The New Jersey high school teacher, Howard Zlotkin, has been suspended with pay after appearing to target Black students in an online class.
Students at a New Jersey high school logged into their remote landscape and design class on Wednesday morning expecting their teacher to lead a discussion about climate change. Instead, the teacher went on an expletive-filled, racist rant against Black Lives Matter and George Floyd, the man murdered by a Minneapolis police officer.
“He’s not a hero, he’s like a criminal,” yelled the teacher, Howard Zlotkin, who is white, to a class of about 15 students over a Google Meet call, according to a video shared with The New York Times. He chastised students for, as he described it, making criminals into heroes “because they’re Black or because they got a bad story.”
One of the students filmed the rant with her phone and immediately contacted school officials. When they did not respond, she contacted a local news station, NBC New York, which reported on the story.
Now, an investigation is underway and Mr. Zlotkin, a science teacher at William L. Dickinson High School in Jersey City, has been suspended with pay, said Mussab Ali, the president of the Jersey City Board of Education. Mr. Zlotkin was also suspended with pay from his position as an adjunct professor at Hudson County Community College, a spokeswoman confirmed.
“The actions that this teacher took are not representative of a district in the most diverse city in the country,” Mr. Ali said.
Mr. Zlotkin said that he could not comment in detail because of the investigation, but that he would “love one day to give my side of the story.”
He described the footage as a “very well-edited sound bite,” even though nearly 15 minutes’ worth of video shared with The Times showed him repeatedly insulting and cursing at students.
Since schools began holding classes online, there have been multiple cases nationwide of teachers making racist and offensive remarks. In some cases, teachers had been caught making racist statements when they believed they were on mute. In Mr. Zlotkin’s case, he knew he was being heard.
Timmia Williams, a 17-year-old senior who provided videos from two days of class to The Times, said an assignment on climate change devolved into profane rants about race and personal attacks toward students, including her.
On Wednesday morning, the students submitted short research papers, Ms. Williams said. After she turned hers in, the teacher asked her about how humans are involved in climate change. Eventually, he brought up his disagreement with Black Lives Matter, she said.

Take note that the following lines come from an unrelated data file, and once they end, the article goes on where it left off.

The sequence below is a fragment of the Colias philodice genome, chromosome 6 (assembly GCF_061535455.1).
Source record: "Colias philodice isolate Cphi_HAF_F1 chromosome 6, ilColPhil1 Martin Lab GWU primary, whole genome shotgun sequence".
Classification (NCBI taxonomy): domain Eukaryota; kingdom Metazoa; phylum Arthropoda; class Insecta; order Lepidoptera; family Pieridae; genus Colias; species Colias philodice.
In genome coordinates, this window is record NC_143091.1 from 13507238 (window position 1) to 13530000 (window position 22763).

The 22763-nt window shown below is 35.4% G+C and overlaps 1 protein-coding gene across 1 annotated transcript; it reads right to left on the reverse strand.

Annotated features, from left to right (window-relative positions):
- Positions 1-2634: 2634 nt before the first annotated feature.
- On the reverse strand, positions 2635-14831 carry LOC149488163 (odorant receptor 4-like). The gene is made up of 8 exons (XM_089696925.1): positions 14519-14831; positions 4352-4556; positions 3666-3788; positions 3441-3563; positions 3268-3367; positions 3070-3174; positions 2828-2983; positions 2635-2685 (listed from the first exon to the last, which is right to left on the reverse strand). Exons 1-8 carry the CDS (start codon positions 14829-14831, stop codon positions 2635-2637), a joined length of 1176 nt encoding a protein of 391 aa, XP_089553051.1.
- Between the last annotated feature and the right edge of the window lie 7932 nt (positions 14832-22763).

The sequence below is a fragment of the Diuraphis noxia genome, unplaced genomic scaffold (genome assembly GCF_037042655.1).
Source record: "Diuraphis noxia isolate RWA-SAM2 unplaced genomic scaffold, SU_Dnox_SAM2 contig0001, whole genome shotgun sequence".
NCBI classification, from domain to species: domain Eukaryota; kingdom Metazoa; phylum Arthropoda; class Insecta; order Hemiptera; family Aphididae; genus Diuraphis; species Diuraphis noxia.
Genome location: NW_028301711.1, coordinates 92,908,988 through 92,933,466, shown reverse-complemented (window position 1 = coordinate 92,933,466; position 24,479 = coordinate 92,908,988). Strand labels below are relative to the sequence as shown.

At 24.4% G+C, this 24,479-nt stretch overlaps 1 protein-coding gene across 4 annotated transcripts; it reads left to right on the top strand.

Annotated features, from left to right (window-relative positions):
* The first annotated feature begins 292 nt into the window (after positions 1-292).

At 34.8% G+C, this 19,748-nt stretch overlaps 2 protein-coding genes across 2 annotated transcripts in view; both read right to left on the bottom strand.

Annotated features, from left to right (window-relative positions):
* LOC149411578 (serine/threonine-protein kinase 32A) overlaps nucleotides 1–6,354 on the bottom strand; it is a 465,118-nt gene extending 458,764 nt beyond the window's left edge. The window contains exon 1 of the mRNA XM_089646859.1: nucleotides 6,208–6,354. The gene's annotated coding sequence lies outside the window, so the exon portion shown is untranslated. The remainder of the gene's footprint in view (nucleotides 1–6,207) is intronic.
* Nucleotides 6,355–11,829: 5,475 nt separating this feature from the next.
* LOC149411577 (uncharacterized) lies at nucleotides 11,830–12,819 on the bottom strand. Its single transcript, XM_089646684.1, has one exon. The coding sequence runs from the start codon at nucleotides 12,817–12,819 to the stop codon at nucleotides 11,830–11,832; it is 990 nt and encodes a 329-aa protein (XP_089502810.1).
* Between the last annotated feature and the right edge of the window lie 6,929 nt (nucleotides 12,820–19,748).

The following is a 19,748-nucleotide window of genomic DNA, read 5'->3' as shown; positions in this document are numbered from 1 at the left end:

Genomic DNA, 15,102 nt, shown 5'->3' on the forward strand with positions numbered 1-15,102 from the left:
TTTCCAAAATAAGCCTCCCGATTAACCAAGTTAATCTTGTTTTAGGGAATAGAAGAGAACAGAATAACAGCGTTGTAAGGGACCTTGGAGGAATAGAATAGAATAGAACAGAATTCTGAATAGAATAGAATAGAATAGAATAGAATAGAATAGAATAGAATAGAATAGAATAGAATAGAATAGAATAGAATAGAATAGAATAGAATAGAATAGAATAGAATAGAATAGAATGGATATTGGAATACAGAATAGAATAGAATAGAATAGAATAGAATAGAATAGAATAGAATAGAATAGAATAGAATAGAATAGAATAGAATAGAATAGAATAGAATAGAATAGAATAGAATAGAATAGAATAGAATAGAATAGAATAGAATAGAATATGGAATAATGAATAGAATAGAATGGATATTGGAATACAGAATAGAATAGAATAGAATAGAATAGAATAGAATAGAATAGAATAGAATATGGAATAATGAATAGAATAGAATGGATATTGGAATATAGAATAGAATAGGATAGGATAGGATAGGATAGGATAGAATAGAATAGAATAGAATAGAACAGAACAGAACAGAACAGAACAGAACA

As four students, including Ms. Williams, who is Black, challenged his position on the issue, he grew more irate. He cursed at one of them who told him he had white privilege. He then gave the four students, all girls, an assignment to write an essay on “why Black lives should matter,” Ms. Williams said. No other students were told to do the assignment.
The student population at Dickinson High School is 47 percent Hispanic and 15 percent Black, according to U.S. News and World Report. Eighty-five percent of students are minorities.
Ms. Williams told her mother about what happened. She said she was too shaken to celebrate getting accepted into college that day.
“This is the first time I ever felt somebody telling me that my opinion doesn’t matter because I’m young and because I’m Black and stuff,” Ms. Williams said. “It just threw me off. I just started crying.”
The next day in class, after she had refused to do the assignment, Mr. Zlotkin appeared upset.
“Why? You can’t make a case for yourself?” he told Ms. Williams, according to a video of the interaction. “No, you can’t, Timmia, that’s why.”
When Ms. Williams started to defend herself, Ms. Zlotkin cursed at her and later told her to “talk to the hand.” He chastised another student who refused to do the essay and kicked a third off the remote class meeting after he defended his classmates, she said.
Ms. Williams said she and her parents contacted the school and the Board of Education about what happened after Wednesday’s class, but received no response. She felt like she was not being heard and wanted to stand up for herself and her classmates, she said. That’s why they turned over video of the classes to the news station.
Her mother, Margie Nieves, said she hasn’t received any communication or apology from the school.
“I still feel some type of way because they didn’t solve it right then and there,” she said. “They waited.”